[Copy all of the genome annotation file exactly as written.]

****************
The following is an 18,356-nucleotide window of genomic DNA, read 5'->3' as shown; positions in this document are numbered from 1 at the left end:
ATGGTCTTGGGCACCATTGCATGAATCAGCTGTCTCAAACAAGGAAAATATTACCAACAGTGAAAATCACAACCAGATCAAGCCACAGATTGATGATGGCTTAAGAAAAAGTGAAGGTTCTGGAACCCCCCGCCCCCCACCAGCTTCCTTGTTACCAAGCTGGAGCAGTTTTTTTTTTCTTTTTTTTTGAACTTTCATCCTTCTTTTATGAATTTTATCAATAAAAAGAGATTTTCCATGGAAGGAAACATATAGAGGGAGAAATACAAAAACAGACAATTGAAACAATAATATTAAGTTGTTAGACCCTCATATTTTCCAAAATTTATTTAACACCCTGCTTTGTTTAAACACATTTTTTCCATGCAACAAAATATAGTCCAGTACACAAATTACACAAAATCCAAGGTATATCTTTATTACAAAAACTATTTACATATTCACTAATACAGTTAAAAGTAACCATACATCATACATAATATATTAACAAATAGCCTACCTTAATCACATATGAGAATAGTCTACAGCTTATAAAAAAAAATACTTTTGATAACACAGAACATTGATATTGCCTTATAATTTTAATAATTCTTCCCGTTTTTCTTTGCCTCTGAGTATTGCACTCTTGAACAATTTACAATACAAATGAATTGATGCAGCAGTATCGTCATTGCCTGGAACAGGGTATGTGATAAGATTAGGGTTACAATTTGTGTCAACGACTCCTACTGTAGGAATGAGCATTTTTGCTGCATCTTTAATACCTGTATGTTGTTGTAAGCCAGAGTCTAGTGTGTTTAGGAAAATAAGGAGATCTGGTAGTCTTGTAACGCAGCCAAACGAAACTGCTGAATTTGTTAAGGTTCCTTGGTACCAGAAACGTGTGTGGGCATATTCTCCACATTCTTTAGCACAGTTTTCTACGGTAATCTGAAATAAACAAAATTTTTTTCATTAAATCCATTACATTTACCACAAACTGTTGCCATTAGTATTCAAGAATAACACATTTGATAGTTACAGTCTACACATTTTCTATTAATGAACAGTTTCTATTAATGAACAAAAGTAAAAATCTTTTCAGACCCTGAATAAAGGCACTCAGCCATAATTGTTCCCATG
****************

The following is an 18,356-nucleotide window of genomic DNA, read 5'->3' as shown; positions in this document are numbered from 1 at the left end:
ATGGTCTTGGGCACCATTGCATGAATCAGCTGTCTCAAACAAGGAAAATATTACCAACAGTGAAAATCACAACCAGATCAAGCCACAGATTGATGATGGCTTAAGAAAAAGTGAAGGTTCTGGAACCCCCCGCCCCCCACCAGCTTCCTTGTTACCAAGCTGGAGCAGTTTTTTTTTTCTTTTTTTTTGAACTTTCATCCTTCTTTTATGAATTTTATCAATAAAAAGAGATTTTCCATGGAAGGAAACATATAGAGGGAGAAATACAAAAACAGACAATTGAAACAATAATATTAAGTTGTTAGACCCTCATATTTTCCAAAATTTATTTAACACCCTGCTTTGTTTAAACACATTTTTTCCATGCAACAAAATATAGTCCAGTACACAAATTACACAAAATCCAAGGTATATCTTTATTACAAAAACTATTTACATATTCACTAATACAGTTAAAAGTAACCATACATCATACATAATATATTAACAAATAGCCTACCTTAATCACATATGAGAATAGTCTACAGCTTATAAAAAAAAATACTTTTGATAACACAGAACATTGATATTGCCTTATAATTTTAATAATTCTTCCCGTTTTTCTTTGCCTCTGAGTATTGCACTCTTGAACAATTTACAATACAAATGAATTGATGCAGCAGTATCGTCATTGCCTGGAACAGGGTATGTGATAAGATTAGGGTTACAATTTGTGTCAACGACTCCTACTGTAGGAATGAGCATTTTTGCTGCATCTTTAATACCTGTATGTTGTTGTAAGCCAGAGTCTAGTGTGTTTAGGAAAATAAGGAGATCTGGTAGTCTTGTAACGCAGCCAAACGAAACTGCTGAATTTGTTAAGGTTCCTTGGTACCAGAAACGTGTGTGGGCATATTCTCCACATTCTTTAGCACAGTTTTCTACGGTAATCTGAAATAAACAAAATTTTTTTCATTAAATCCATTACATTTACCACAAACTGTTGCCATTAGTATTCAAGAATAACACATTTGATAGTTACAGTCTACACATTTTCTATTAATGAACAGTTTCTATTAATGAACAAAAGTAAAAATCTTTTCAGACCCTGAATAAAGGCACTCAGCCATAATTGTTCCCATG